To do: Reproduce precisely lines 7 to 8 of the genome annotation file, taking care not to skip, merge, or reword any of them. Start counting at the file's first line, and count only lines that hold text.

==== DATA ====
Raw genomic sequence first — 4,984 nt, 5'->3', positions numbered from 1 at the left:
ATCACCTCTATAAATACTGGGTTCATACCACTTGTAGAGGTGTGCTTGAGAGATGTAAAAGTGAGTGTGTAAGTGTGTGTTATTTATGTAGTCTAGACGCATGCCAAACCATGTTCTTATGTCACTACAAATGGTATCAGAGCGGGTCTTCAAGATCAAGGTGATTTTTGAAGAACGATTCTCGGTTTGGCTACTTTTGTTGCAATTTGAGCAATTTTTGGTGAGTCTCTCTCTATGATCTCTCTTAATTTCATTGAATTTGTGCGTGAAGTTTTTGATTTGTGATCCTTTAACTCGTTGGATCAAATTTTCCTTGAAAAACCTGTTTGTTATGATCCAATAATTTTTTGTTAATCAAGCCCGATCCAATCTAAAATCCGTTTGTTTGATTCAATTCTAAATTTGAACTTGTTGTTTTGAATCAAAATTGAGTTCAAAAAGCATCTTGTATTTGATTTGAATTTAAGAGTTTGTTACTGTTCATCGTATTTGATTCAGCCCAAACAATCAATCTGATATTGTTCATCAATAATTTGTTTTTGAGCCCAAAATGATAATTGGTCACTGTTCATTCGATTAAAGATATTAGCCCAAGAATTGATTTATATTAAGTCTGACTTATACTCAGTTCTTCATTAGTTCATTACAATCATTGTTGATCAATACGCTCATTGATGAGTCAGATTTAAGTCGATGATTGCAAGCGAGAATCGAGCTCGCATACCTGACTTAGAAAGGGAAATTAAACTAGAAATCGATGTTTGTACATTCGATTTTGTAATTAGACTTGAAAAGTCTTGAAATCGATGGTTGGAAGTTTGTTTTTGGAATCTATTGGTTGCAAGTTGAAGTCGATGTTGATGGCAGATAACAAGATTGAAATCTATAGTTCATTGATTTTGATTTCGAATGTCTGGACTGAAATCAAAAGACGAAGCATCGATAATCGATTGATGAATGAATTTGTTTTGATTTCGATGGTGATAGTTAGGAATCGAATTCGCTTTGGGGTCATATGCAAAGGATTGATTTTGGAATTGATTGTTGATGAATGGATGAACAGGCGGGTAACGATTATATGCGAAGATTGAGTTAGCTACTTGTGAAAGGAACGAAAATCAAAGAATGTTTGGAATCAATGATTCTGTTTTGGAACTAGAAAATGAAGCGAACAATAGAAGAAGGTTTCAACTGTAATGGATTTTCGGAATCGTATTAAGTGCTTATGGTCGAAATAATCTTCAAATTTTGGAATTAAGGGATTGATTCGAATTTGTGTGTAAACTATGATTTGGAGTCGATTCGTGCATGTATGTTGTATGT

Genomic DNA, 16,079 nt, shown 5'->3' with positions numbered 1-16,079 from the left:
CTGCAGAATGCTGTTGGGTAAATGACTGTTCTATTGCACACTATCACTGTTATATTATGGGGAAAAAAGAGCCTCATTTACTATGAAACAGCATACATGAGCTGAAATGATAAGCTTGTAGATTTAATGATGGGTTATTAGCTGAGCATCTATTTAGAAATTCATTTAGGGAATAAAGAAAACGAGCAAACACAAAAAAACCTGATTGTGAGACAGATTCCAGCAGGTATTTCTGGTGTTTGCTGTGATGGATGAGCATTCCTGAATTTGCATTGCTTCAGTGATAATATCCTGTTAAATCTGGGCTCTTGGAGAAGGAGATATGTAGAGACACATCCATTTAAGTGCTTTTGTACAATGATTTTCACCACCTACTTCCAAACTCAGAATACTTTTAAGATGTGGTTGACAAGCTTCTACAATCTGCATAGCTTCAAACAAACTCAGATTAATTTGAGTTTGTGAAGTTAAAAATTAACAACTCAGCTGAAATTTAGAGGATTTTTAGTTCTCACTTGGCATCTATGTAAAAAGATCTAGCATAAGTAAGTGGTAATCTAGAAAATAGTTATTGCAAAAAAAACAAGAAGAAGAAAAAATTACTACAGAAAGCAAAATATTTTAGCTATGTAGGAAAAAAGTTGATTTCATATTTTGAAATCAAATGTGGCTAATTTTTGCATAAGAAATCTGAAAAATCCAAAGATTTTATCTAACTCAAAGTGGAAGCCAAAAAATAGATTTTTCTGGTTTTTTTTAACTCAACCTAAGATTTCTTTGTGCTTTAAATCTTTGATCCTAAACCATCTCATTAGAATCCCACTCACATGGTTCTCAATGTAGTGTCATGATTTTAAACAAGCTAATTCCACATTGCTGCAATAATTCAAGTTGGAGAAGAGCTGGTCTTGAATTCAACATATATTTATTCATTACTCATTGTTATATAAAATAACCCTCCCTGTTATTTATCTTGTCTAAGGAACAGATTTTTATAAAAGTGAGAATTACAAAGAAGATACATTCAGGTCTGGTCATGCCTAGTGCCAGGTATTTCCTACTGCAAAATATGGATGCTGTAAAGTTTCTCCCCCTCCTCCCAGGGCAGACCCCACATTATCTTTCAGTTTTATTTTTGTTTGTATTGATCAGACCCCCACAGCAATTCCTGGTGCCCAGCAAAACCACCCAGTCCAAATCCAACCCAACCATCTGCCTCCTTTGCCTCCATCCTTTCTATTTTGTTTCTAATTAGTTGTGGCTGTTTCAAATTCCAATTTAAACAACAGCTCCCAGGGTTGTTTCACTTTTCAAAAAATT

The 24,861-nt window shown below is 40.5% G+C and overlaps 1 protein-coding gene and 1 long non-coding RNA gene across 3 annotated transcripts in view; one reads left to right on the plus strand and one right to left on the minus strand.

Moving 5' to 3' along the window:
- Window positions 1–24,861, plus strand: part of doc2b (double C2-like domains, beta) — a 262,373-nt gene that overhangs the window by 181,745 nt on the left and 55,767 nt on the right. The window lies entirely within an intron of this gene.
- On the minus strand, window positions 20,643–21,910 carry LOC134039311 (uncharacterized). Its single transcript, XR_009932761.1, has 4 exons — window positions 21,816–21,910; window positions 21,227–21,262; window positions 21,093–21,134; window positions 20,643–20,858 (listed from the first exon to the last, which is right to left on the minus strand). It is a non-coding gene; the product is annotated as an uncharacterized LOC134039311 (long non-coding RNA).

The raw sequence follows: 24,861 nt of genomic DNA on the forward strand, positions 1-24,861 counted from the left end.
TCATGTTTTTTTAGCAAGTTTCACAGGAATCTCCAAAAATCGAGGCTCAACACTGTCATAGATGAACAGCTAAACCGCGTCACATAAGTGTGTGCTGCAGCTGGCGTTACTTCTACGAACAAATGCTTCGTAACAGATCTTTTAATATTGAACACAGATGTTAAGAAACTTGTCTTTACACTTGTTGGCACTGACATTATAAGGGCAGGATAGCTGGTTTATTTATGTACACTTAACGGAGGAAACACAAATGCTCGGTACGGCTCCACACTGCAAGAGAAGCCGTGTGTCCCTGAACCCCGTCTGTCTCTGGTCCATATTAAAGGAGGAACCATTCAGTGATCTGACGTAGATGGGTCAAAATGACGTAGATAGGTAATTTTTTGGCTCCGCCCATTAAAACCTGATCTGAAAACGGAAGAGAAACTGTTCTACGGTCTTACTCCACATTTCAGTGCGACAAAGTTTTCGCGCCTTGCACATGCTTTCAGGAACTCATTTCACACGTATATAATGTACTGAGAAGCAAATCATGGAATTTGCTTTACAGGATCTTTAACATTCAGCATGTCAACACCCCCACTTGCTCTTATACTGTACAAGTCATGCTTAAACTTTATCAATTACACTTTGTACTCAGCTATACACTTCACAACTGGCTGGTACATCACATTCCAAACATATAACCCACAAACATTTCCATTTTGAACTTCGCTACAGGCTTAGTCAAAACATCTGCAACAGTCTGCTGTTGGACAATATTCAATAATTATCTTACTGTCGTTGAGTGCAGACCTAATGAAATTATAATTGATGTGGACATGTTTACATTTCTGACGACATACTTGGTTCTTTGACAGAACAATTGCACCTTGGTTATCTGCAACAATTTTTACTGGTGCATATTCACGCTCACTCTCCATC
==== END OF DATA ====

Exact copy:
- Window positions 1–24,861, plus strand: part of doc2b (double C2-like domains, beta) — a 262,373-nt gene that overhangs the window by 181,745 nt on the left and 55,767 nt on the right. The window lies entirely within an intron of this gene.
- On the minus strand, window positions 20,643–21,910 carry LOC134039311 (uncharacterized). Its single transcript, XR_009932761.1, has 4 exons — window positions 21,816–21,910; window positions 21,227–21,262; window positions 21,093–21,134; window positions 20,643–20,858 (listed from the first exon to the last, which is right to left on the minus strand). It is a non-coding gene; the product is annotated as an uncharacterized LOC134039311 (long non-coding RNA).